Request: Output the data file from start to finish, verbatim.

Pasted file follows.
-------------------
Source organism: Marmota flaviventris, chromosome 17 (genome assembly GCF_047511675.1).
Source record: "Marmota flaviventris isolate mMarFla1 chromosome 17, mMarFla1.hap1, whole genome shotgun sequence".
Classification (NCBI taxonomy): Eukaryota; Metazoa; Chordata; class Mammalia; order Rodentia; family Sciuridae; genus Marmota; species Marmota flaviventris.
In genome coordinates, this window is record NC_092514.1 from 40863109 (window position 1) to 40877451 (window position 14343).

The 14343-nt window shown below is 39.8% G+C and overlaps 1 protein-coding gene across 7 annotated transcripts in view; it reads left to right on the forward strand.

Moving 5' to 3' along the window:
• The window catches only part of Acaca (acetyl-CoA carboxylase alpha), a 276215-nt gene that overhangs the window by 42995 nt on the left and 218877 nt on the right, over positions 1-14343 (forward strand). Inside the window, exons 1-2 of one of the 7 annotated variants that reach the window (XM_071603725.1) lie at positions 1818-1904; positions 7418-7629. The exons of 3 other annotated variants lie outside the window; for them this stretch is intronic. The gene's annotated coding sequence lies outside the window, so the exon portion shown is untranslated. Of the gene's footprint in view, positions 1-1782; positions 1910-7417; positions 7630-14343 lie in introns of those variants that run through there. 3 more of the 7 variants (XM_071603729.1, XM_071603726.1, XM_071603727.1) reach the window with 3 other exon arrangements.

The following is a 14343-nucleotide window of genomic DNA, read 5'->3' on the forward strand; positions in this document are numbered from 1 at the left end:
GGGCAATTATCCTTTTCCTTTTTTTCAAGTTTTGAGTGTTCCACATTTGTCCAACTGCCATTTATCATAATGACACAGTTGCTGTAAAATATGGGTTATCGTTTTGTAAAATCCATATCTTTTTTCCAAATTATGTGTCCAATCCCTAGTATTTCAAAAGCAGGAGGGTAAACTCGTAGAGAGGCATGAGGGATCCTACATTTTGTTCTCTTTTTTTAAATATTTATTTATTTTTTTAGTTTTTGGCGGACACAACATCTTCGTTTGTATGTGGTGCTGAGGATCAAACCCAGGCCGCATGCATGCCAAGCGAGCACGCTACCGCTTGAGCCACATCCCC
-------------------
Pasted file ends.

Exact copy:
Source organism: Marmota flaviventris, chromosome 17 (genome assembly GCF_047511675.1).
Source record: "Marmota flaviventris isolate mMarFla1 chromosome 17, mMarFla1.hap1, whole genome shotgun sequence".
Classification (NCBI taxonomy): Eukaryota; Metazoa; Chordata; class Mammalia; order Rodentia; family Sciuridae; genus Marmota; species Marmota flaviventris.
In genome coordinates, this window is record NC_092514.1 from 40863109 (window position 1) to 40877451 (window position 14343).

The 14343-nt window shown below is 39.8% G+C and overlaps 1 protein-coding gene across 7 annotated transcripts in view; it reads left to right on the forward strand.

Moving 5' to 3' along the window:
• The window catches only part of Acaca (acetyl-CoA carboxylase alpha), a 276215-nt gene that overhangs the window by 42995 nt on the left and 218877 nt on the right, over positions 1-14343 (forward strand). Inside the window, exons 1-2 of one of the 7 annotated variants that reach the window (XM_071603725.1) lie at positions 1818-1904; positions 7418-7629. The exons of 3 other annotated variants lie outside the window; for them this stretch is intronic. The gene's annotated coding sequence lies outside the window, so the exon portion shown is untranslated. Of the gene's footprint in view, positions 1-1782; positions 1910-7417; positions 7630-14343 lie in introns of those variants that run through there. 3 more of the 7 variants (XM_071603729.1, XM_071603726.1, XM_071603727.1) reach the window with 3 other exon arrangements.

The following is a 14343-nucleotide window of genomic DNA, read 5'->3' on the forward strand; positions in this document are numbered from 1 at the left end:
GGGCAATTATCCTTTTCCTTTTTTTCAAGTTTTGAGTGTTCCACATTTGTCCAACTGCCATTTATCATAATGACACAGTTGCTGTAAAATATGGGTTATCGTTTTGTAAAATCCATATCTTTTTTCCAAATTATGTGTCCAATCCCTAGTATTTCAAAAGCAGGAGGGTAAACTCGTAGAGAGGCATGAGGGATCCTACATTTTGTTCTCTTTTTTTAAATATTTATTTATTTTTTTAGTTTTTGGCGGACACAACATCTTCGTTTGTATGTGGTGCTGAGGATCAAACCCAGGCCGCATGCATGCCAAGCGAGCACGCTACCGCTTGAGCCACATCCCC